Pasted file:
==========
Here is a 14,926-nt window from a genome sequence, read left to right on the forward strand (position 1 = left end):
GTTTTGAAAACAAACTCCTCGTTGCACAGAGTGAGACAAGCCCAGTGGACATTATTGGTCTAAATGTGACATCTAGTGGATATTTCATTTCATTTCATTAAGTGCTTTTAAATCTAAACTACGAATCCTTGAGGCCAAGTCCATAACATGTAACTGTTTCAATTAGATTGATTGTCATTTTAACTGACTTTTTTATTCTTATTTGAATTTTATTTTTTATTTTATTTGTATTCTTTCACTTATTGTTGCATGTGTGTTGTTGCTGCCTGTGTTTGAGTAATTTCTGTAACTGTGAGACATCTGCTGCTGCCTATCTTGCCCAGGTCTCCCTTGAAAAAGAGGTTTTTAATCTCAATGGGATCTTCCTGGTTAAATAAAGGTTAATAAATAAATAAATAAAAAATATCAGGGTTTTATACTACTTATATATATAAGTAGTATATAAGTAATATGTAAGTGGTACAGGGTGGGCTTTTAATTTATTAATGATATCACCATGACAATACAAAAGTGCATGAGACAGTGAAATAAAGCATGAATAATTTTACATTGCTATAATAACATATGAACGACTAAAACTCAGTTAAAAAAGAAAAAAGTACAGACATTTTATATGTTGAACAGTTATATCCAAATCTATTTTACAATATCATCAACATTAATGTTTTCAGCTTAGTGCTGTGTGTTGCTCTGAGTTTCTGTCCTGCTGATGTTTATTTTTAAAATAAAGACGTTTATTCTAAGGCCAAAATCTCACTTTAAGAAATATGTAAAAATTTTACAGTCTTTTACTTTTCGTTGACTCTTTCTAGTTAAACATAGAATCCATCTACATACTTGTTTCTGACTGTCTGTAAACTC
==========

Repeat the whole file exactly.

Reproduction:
Here is a 14,926-nt window from a genome sequence, read left to right on the forward strand (position 1 = left end):
GTTTTGAAAACAAACTCCTCGTTGCACAGAGTGAGACAAGCCCAGTGGACATTATTGGTCTAAATGTGACATCTAGTGGATATTTCATTTCATTTCATTAAGTGCTTTTAAATCTAAACTACGAATCCTTGAGGCCAAGTCCATAACATGTAACTGTTTCAATTAGATTGATTGTCATTTTAACTGACTTTTTTATTCTTATTTGAATTTTATTTTTTATTTTATTTGTATTCTTTCACTTATTGTTGCATGTGTGTTGTTGCTGCCTGTGTTTGAGTAATTTCTGTAACTGTGAGACATCTGCTGCTGCCTATCTTGCCCAGGTCTCCCTTGAAAAAGAGGTTTTTAATCTCAATGGGATCTTCCTGGTTAAATAAAGGTTAATAAATAAATAAATAAAAAATATCAGGGTTTTATACTACTTATATATATAAGTAGTATATAAGTAATATGTAAGTGGTACAGGGTGGGCTTTTAATTTATTAATGATATCACCATGACAATACAAAAGTGCATGAGACAGTGAAATAAAGCATGAATAATTTTACATTGCTATAATAACATATGAACGACTAAAACTCAGTTAAAAAAGAAAAAAGTACAGACATTTTATATGTTGAACAGTTATATCCAAATCTATTTTACAATATCATCAACATTAATGTTTTCAGCTTAGTGCTGTGTGTTGCTCTGAGTTTCTGTCCTGCTGATGTTTATTTTTAAAATAAAGACGTTTATTCTAAGGCCAAAATCTCACTTTAAGAAATATGTAAAAATTTTACAGTCTTTTACTTTTCGTTGACTCTTTCTAGTTAAACATAGAATCCATCTACATACTTGTTTCTGACTGTCTGTAAACTC